- Remove any leaves on the bottom few inches of the cut stem.
- Leave the cutting in a warm location for a few days while the stem calluses over.
- Fill a pot with soil mixed with a little bit of fertilizer and plant the cutting four inches deep with the callus side down.
- Water regularly when the soil is dry two to three inches down. You’ll see roots in 3 or 4 weeks. The more ideal your cutting’s growing conditions, the faster it will grow.
Pro tip: If you do choose to propagate your plant in water use a clear plastic bag around the cutting to increase humidity levels until its roots begin to grow. Make sure it’s not airtight so that air can circulate.
Monstera Perus are low-maintenance plants, but if you notice yellowing leaves or unwanted insects, here’s how to deal with them.
Brown leaf tips. Your plant needs more humidity. It’s native to tropical regions, after all, so don’t be afraid to get out the humidifier or the pebble tray.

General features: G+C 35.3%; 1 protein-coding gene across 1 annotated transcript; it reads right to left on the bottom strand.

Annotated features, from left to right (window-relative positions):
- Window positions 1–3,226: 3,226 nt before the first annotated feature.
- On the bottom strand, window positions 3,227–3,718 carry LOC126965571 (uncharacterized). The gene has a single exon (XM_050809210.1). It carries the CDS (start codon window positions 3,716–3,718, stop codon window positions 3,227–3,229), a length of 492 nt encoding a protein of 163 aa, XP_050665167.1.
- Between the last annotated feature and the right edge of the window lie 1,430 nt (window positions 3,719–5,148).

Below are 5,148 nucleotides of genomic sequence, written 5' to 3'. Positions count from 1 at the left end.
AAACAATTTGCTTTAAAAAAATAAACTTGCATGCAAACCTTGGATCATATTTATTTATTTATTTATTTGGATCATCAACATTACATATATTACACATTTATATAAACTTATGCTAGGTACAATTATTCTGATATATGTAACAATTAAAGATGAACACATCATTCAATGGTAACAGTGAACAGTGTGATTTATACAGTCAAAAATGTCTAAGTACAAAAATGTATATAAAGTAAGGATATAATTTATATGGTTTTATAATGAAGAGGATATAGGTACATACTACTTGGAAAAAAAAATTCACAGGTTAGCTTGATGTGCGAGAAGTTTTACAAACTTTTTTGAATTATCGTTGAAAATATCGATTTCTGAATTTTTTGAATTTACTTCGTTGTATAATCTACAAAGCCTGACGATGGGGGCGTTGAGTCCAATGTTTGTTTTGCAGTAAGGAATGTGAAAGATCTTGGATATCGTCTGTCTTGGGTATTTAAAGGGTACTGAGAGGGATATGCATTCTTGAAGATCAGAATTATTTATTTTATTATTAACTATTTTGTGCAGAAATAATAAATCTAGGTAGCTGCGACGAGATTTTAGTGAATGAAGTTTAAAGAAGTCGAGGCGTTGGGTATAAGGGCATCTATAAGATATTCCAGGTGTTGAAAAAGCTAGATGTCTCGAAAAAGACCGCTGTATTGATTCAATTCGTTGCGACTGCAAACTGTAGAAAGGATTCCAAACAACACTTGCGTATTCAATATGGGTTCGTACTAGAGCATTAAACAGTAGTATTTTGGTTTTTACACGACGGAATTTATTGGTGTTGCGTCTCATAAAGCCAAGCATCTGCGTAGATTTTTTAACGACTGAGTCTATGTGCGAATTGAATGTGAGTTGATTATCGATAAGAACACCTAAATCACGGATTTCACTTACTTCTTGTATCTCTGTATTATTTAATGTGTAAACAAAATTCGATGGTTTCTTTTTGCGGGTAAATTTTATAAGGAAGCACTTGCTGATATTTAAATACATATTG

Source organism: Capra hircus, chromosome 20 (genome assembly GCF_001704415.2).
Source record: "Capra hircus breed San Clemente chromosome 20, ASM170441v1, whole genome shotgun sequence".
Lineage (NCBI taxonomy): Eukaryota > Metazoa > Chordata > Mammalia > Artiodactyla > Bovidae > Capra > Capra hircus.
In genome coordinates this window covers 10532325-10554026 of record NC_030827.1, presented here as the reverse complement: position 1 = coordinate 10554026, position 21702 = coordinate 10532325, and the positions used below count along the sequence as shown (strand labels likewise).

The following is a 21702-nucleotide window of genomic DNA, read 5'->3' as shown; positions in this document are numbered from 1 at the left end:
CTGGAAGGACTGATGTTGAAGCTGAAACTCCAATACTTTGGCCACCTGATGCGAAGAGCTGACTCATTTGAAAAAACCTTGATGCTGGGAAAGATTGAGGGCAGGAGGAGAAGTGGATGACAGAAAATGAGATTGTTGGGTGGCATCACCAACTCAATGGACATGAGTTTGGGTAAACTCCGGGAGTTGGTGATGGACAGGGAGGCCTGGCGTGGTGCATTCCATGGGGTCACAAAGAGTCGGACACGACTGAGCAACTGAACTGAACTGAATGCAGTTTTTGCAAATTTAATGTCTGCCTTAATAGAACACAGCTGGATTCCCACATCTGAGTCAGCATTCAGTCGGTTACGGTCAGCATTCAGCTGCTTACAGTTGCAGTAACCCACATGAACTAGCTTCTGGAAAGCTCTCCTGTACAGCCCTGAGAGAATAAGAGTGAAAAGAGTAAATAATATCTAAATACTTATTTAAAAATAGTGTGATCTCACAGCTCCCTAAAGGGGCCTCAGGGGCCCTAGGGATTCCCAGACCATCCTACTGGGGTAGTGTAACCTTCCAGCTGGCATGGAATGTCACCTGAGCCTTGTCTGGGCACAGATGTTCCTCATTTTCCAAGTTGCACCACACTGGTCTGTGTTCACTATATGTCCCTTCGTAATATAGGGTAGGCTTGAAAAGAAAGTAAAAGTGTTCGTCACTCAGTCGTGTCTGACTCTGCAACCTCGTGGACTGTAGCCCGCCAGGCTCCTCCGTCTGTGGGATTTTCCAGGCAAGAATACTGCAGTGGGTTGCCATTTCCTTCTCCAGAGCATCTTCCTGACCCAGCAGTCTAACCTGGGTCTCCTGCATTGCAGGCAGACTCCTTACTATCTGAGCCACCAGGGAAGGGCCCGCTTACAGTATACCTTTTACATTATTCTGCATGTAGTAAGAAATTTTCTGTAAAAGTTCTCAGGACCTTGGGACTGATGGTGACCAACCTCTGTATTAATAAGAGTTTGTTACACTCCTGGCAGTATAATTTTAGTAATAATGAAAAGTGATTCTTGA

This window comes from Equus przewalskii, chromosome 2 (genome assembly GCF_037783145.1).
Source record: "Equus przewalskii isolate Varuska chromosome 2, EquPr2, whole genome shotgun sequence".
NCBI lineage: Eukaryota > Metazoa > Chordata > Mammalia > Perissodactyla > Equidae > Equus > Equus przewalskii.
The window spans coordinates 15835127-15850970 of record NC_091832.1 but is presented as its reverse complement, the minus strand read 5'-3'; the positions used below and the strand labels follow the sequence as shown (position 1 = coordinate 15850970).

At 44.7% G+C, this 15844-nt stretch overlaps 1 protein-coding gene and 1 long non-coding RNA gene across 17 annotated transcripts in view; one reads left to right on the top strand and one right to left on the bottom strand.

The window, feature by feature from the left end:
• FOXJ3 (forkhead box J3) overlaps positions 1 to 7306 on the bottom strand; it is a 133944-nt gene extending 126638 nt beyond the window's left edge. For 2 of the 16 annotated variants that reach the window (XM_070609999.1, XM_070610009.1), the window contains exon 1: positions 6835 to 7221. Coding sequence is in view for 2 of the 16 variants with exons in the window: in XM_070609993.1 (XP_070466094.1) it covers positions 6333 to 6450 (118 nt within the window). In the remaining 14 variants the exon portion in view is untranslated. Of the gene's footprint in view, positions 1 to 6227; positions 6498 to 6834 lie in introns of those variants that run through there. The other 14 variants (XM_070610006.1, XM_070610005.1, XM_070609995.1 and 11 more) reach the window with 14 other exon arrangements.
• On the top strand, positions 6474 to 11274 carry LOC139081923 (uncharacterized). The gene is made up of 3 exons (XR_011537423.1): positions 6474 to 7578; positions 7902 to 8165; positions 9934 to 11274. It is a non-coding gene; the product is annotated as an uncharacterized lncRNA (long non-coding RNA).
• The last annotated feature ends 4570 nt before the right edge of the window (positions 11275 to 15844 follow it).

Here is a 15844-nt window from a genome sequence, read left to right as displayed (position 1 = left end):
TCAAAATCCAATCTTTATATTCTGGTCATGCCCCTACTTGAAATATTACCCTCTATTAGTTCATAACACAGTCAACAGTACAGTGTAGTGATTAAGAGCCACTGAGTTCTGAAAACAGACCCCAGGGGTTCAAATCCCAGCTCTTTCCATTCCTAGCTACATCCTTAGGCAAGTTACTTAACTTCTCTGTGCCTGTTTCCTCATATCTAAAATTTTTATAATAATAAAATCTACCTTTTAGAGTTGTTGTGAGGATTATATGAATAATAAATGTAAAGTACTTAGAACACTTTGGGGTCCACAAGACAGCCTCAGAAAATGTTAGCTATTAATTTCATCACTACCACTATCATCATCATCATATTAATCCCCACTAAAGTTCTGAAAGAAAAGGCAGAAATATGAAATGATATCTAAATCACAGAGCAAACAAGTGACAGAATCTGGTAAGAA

Curling leaves. Your Monstera Peru isn’t getting enough water. Water it thoroughly so its drainage holes drip, then water again when the top 2-3 inches of soil is dry.
Yellow, dropping leaves. The plant is either overwatered or its soil isn’t draining properly. If you’re not watering too often, check for compacted soil and add a few handfuls of orchid bark or perlite to help it drain. You want soil moist but not soggy so the plant’s roots can breathe.
Leggy. Your plant isn’t getting enough sunlight, so it’s reaching toward the sun in a process known as etiolation.
Dust. The Monstera Peru’s large leaves can accumulate dust over time, which block its stomata, or tiny pores, from photosynthesizing. Clean it with a faucet, shower, or damp cloth (microfiber works well) to ensure its leaves can take in all the nutrients they need and retain their gloss. Bonus: A clean plant will also allow you to spy any encroaching pests earlier.
Speaking of pests, let’s learn how to keep them off your Monstera next.
Diseases and pests
Root rot. Your Monstera Peru’s roots are sitting in excess water. Make sure your soil mix and pot have adequate drainage (i.e., an airy substrate and a pot with large enough drainage holes).
Anthracnose. This is a fungus that can cause leaf tips to yellow, turn dark brown, and die. Pick off and throw away infected leaves, and stop misting your Monstera Peru until the problem is resolved. After picking off any leaves that are infected, you can use sprays of copper soap or Bacillus amyloliquefaciens, a plant growth-promoting rhizobacteria, to prevent future occurrences.